Udaipur, Rajasthan, India..
With +Ramachandran S +gunvinder singh +Amit gupta Thank you for being there with me :)
It also sometimes called the rufous-tailed finch-lark is a ground bird found in the drier open stony habitats of India and parts of Pakistan. Like other species in the genus it has a large finch-like bill with a slightly curved edge to the upper mandible. The dull brown colour matches the soil as it forages for grass seeds, grain and insects. Males and females are indistinguishable in the field but during the breeding season, the male has a courtship display that involves flying up steeply and then nose-diving and pulling up in a series of stepped wavy dips accompanied by calling. They forage on the ground in pairs or small groups.Like other Ammomanes larks, the species has a wide curved beak with the nostrils covered by feathers. The hindclaw is as long as the hindtoe and moderately curved. The base of the lower mandible is fleshy while the rest is horn-grey. The legs are also flesh coloured. Some taxonomists in the past included the bar-tailed ;ark as a subspecies but the two are now generally considered to be separate species. Walter Koelz designated the peninsular Indian population south of a line across India from Hubli to Bellary and to Ellore[3] as a separate subspecies testaceus (=testacea) that has brighter rufous colours. Some later workers treat the species as monotypic because specimens vary in the brightness (the reddest individuals being from Mysore and Salem).  In the field, the rufous colour, the reddish rump and a dark tail band (narrowing towards the sides to give a triangular shape) are distinctive. The throat is lightly streaked in dark brown. Young birds have less streaking on the underside.[7][8][9]The species is found mainly in low altitude dry regions in open habitats without significant tree cover. It is a resident mainly within India south of the Ganges extending west to Kutch and the Aravallis of Rajasthan. They are summer visitors to parts of Pakistan in northern Punjab and in southern Nepal. The species does not occur in Sri Lanka and reports of their occurrence on the island of Rameshwaram are not confirmed while the species is largely absent along the Western Ghats region particularly in Kerala.Usually seen on the ground, but sometimes perching on wires these birds are not secretive. The walk on the ground making quick dashes to capture insects and when disturbed crouch and stay still to flush only when approached very close. The breeding season is from February to May. The display of males involves rising high with deep beats of the wing and then descending in a series of nose dives accompanied by short burbling or chirruping notes. They also call while perched. The nest is built in a depression in the ground and two to four eggs form the typical clutch. The eggs are broad oval with some gloss. The colour is creamy or pale yellowish-white with spots all over but denser at the broad end.The incubation period has not been ascertained.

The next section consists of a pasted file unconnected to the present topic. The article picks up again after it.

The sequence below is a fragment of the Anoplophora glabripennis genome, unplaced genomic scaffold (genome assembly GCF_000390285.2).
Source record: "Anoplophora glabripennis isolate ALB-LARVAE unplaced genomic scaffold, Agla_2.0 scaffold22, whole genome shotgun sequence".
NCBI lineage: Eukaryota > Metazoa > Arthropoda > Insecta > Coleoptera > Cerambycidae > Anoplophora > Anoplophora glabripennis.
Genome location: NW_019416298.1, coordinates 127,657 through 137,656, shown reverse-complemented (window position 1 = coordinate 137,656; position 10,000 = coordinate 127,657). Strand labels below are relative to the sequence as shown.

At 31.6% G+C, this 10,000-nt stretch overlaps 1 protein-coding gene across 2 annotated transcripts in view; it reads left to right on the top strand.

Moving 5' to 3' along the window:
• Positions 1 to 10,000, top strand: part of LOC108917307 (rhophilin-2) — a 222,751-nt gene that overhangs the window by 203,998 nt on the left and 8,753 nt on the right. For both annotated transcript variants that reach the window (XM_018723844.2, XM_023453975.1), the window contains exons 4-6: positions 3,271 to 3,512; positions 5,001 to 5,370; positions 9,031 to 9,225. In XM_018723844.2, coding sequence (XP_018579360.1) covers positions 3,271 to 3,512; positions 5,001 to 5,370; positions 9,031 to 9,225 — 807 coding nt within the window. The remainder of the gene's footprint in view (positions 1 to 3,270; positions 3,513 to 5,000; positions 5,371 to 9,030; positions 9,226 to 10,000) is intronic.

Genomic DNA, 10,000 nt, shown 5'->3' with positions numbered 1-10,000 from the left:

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 The Indian roller (Coracias benghalensis)
The Indian roller (Coracias benghalensis),
Udaipur, Rajasthan, India, 2013